To reduce the probability of incurring an error, some network protocols including the IEEE 802.11 standard permit large blocks of data to be broken into fragments by the transmitter dependent on a selected fragmentation threshold. Each fragment is transmitted and acknowledged individually and the fragments are reassembled by the receiver.
 The IEEE 802.11 standard defines a fragmentation and de-fragmentation procedure for unicast frames; that is, frames that are transmitted from a single sender to a single receiver. The fragmentation and de-fragmentation procedure is performed by the MAC layer 106. Data to be transmitted from the transmitter 100 to the receiver 102 using the IEEE 802.11 standard is received by the MAC layer 106 in the transmitter 100 in the form of a MAC Service Data Unit (MSDU).
FIG. 3 illustrates fragmentation of an IEEE 802.11 MSDU 300 into three fragments 302 a-c. If the number of bits in the MSDU to be transmitted to the physical layer is larger than a selected fragmentation threshold, the MAC layer 106 breaks the MSDU 300 into smaller chunks and transmits each chunk independently through the physical layer in a frame body 304 of a separate fragment 302 a-c preceded by a header 306 and followed by a trailer 308. A fragmentation threshold defines the number of bits stored in the frame body 304 of the fragment 302 a-c.
FIG. 4 is a block diagram of an IEEE 802.11 fragment 400 including a header 306 preceding the frame body 304 and a trailer (Frame Check Sequence (FCS)) 308 after the frame body. The header 306 includes a frame sequence number field 414 and a fragment number field 412. Fragments associated with an MSDU are typically transmitted in a single fragment burst. Each fragment transmitted in a fragment burst has the same frame sequence number but has an ascending fragment number allowing fragments to be reassembled by the receiver.
 The frame control field 402 includes frame type and control information. The duration/connection identifier field 404 stores the channel allocation time. The address fields 406, 408, 410, 416 store addresses including the source address and the destination address. The frame body 304 stores a chunk of the MSDU 300 received by the MAC layer 106. The frame check sequence field 308 stores a 32 bit Cyclic Redundancy Check for the fragment 400.
FIG. 5 illustrates the transmission of the fragments 302 a-c shown in FIG. 3 in a single fragment burst 500. Upon receipt of a fragment, the receiver returns an acknowledgement (ACK) frame 502 a-c to acknowledge receipt of the frame. If no ACK frame 502 a-c is received in reply to a transmitted fragment 302 a-c, the transmitter re-transmits the fragment 302 a-c until an ACK frame 502 a-c is received or the maximum number of re-transmissions of the fragment 302 a-c has been reached.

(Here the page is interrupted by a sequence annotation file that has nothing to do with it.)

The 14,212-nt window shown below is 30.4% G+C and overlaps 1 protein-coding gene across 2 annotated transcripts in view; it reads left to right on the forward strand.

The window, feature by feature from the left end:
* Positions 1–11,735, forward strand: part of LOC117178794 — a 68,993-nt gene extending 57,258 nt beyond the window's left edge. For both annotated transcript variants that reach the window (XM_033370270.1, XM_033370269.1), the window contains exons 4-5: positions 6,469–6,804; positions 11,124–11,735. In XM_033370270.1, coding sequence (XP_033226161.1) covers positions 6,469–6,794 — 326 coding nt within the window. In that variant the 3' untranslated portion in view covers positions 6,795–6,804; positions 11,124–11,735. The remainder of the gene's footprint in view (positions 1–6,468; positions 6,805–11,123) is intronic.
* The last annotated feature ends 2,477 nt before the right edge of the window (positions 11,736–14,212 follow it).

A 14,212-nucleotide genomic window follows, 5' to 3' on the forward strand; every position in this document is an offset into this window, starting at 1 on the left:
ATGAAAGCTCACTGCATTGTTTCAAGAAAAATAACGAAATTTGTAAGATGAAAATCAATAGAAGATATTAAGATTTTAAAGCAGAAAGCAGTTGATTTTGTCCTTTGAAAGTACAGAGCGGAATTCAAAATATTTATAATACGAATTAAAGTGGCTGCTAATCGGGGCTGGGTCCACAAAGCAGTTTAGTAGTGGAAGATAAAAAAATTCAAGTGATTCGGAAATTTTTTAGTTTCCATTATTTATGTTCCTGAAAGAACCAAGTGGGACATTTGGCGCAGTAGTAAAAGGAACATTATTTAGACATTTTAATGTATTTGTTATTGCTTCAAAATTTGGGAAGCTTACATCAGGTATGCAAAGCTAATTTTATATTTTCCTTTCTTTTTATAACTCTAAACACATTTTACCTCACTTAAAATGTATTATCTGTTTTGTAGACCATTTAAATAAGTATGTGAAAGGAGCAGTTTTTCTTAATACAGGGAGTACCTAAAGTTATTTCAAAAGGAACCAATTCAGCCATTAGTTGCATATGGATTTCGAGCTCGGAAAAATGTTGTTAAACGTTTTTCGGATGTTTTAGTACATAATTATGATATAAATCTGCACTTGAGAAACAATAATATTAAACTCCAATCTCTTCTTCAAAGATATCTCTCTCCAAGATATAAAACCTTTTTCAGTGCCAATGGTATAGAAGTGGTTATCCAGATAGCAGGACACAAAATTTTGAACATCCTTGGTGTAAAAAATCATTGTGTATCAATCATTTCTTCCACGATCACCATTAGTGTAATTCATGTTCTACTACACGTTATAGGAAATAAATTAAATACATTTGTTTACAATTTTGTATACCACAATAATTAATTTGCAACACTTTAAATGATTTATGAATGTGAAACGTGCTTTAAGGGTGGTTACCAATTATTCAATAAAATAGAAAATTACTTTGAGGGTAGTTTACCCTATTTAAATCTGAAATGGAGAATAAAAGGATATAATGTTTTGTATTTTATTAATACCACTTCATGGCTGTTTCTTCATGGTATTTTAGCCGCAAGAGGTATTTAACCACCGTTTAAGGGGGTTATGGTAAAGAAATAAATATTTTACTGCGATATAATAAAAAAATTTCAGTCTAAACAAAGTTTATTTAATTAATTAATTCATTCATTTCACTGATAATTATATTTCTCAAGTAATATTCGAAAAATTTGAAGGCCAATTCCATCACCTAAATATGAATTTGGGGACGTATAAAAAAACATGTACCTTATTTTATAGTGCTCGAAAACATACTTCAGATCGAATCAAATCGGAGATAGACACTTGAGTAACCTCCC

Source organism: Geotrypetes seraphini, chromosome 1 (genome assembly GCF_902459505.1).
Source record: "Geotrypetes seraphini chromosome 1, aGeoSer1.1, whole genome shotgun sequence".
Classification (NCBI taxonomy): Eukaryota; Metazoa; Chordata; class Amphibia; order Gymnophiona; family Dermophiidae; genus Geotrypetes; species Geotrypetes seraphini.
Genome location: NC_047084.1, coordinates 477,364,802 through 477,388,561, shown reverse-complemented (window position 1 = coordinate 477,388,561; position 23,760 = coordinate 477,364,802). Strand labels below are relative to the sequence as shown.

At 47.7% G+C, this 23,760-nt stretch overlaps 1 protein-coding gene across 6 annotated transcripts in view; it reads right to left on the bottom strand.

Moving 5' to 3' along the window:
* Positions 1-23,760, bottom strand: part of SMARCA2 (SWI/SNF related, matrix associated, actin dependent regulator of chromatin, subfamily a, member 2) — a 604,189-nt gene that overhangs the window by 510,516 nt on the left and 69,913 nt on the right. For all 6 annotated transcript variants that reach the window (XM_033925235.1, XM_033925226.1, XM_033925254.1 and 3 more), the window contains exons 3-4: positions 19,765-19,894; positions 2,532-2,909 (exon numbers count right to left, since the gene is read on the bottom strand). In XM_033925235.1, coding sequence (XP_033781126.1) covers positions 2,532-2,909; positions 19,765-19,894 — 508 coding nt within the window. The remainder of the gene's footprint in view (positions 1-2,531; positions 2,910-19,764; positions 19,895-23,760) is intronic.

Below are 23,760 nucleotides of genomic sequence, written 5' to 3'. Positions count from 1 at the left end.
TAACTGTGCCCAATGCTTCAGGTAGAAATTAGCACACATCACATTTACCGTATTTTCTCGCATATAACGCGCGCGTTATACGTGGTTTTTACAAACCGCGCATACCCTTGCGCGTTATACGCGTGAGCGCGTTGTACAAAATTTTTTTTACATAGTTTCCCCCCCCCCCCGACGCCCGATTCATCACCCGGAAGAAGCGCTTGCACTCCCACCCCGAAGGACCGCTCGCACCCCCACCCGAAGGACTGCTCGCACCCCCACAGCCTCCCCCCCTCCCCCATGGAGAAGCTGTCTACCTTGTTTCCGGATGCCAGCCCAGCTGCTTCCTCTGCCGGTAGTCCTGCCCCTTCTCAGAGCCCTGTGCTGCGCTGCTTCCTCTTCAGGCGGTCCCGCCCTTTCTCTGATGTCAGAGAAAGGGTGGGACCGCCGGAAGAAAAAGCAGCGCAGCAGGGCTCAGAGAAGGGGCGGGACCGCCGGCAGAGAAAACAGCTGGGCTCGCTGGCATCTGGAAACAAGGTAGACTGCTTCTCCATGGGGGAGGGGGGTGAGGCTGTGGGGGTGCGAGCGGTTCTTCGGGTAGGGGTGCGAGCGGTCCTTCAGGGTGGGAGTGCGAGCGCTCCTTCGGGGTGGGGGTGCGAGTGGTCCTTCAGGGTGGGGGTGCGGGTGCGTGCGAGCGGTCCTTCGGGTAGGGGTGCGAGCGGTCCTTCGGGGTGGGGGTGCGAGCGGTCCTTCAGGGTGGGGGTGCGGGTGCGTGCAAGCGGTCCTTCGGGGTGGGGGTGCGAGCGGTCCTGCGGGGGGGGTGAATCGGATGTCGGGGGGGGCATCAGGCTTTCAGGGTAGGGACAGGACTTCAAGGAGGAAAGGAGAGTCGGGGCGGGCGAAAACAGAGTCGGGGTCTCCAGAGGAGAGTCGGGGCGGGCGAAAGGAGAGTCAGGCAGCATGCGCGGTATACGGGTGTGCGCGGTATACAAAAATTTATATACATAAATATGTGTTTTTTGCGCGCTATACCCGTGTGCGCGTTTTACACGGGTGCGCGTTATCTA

Transmitting a plurality of fragments 302 a-c each storing a portion of the MSDU 300 instead of the MSDU 300 increases the probability of a successful transmission in cases where the channel reliability is limited and allows a smaller fragment to be repeatedly re-transmitted if necessary.
 Data throughput over a link is dependent on the size of re-transmitted frames and the protocol overhead associated with each frame. The probability of losing a fragment over an error prone communications link decreases as the size of the fragment decreases. However, protocol overhead increases because additional overhead is required for each fragment reducing the effective data throughput.
 An optimum frame size selection method for frame based communication links is provided. The method is general and can be adapted to specific requirements of a given protocol. The optimum frame size is a function of the overhead and bit error rate of a link. The communications link is monitored to determine a probability of bit error on the link and a frame size is selected as a function of the determined probability.